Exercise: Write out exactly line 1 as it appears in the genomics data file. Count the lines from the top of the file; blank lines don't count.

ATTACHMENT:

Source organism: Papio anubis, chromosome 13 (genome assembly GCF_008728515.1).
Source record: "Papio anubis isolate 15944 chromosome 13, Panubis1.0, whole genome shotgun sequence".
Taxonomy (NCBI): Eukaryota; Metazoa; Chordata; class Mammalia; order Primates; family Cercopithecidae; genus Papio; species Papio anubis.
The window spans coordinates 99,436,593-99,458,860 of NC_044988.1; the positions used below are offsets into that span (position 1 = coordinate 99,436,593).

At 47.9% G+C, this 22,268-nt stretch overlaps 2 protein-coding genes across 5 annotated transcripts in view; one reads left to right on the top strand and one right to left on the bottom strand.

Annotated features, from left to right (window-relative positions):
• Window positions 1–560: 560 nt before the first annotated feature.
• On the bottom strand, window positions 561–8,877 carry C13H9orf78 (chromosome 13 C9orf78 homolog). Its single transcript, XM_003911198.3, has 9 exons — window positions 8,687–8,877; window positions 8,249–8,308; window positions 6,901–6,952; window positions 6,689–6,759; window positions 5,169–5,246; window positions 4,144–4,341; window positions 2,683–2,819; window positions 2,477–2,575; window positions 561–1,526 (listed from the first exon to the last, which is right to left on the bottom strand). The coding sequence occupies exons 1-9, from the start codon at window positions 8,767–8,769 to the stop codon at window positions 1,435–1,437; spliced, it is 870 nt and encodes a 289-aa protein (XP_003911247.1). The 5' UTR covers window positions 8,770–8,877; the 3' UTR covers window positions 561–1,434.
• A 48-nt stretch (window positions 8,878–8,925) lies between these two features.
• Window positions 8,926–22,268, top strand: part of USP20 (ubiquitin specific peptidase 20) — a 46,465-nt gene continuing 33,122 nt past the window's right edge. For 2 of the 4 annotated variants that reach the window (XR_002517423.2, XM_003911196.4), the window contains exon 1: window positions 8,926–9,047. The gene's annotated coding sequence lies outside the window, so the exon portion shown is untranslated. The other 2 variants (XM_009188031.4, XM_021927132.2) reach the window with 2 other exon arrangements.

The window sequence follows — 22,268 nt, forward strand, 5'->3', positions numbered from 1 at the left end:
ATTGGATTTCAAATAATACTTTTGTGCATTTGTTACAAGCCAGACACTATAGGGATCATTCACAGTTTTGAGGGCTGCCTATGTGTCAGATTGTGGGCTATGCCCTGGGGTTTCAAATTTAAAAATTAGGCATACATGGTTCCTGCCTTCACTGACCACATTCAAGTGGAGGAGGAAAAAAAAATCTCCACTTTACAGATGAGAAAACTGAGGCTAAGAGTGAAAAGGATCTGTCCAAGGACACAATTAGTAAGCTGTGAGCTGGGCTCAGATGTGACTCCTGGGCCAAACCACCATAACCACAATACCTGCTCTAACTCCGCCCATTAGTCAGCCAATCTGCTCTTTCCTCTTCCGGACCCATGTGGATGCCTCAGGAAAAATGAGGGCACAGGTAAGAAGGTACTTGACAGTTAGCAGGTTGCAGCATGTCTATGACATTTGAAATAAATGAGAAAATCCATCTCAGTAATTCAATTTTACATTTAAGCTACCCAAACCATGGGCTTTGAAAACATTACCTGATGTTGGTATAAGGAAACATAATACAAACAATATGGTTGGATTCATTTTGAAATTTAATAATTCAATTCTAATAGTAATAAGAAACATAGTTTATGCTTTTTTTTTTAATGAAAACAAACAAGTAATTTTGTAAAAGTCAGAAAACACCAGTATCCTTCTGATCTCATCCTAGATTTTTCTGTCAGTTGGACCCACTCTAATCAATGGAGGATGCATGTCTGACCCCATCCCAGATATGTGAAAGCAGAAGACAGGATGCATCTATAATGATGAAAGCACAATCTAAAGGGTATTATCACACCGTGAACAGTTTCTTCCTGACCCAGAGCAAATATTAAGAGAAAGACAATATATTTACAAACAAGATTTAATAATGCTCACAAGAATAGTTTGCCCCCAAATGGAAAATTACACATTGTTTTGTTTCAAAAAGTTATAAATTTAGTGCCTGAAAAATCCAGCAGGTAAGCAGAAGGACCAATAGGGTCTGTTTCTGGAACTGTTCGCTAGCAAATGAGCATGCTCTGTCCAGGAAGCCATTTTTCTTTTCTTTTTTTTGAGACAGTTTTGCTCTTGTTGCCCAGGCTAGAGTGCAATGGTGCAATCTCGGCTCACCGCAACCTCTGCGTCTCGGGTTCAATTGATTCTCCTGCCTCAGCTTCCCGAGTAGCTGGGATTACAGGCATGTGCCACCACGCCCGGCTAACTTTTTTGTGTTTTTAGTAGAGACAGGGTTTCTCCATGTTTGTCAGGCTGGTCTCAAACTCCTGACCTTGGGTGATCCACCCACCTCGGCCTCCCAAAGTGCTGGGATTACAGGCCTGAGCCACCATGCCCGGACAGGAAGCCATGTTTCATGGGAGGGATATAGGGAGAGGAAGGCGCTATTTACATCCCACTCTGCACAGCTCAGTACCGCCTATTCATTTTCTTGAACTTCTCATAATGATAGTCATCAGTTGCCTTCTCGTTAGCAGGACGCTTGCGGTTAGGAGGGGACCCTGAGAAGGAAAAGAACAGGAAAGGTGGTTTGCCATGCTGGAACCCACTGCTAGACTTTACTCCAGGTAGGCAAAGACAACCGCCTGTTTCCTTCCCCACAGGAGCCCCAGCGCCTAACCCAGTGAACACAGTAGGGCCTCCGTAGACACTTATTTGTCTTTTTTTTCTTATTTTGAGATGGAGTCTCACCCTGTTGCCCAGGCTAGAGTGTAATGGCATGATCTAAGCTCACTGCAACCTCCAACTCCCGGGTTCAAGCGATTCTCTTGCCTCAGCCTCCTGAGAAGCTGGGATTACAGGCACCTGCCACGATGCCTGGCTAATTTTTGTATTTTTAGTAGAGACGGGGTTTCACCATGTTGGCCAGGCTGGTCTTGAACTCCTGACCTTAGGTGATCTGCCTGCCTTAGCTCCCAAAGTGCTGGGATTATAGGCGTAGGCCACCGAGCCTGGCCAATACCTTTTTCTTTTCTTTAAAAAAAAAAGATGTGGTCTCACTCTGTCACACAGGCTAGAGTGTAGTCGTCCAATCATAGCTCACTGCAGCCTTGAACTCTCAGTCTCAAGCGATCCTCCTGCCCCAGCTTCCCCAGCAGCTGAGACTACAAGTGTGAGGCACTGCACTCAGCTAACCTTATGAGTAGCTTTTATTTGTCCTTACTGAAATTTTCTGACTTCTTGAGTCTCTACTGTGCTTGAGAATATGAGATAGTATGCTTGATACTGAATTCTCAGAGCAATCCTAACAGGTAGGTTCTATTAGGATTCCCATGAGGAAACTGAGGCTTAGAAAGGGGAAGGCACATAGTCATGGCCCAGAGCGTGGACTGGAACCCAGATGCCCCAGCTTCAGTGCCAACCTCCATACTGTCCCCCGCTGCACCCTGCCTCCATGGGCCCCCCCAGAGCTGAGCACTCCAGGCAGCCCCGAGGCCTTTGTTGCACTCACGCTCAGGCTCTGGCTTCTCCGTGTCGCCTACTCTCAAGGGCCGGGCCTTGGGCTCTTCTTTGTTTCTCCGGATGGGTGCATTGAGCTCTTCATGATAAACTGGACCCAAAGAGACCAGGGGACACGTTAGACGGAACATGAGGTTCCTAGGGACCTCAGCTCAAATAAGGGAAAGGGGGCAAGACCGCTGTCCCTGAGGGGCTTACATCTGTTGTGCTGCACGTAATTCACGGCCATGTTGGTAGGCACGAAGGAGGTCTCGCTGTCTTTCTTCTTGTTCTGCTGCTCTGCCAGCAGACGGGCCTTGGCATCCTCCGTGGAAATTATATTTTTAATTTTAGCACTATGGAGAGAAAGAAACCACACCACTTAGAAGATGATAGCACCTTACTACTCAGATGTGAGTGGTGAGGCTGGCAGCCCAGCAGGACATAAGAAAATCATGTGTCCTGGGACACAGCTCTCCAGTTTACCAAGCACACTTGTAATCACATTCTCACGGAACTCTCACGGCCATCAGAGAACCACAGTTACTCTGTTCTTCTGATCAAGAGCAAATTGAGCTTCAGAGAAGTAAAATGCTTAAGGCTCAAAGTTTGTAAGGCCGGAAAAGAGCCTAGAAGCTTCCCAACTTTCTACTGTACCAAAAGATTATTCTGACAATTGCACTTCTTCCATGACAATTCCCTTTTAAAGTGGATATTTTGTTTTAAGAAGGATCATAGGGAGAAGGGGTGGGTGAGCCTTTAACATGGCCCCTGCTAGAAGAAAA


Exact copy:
Source organism: Papio anubis, chromosome 13 (genome assembly GCF_008728515.1).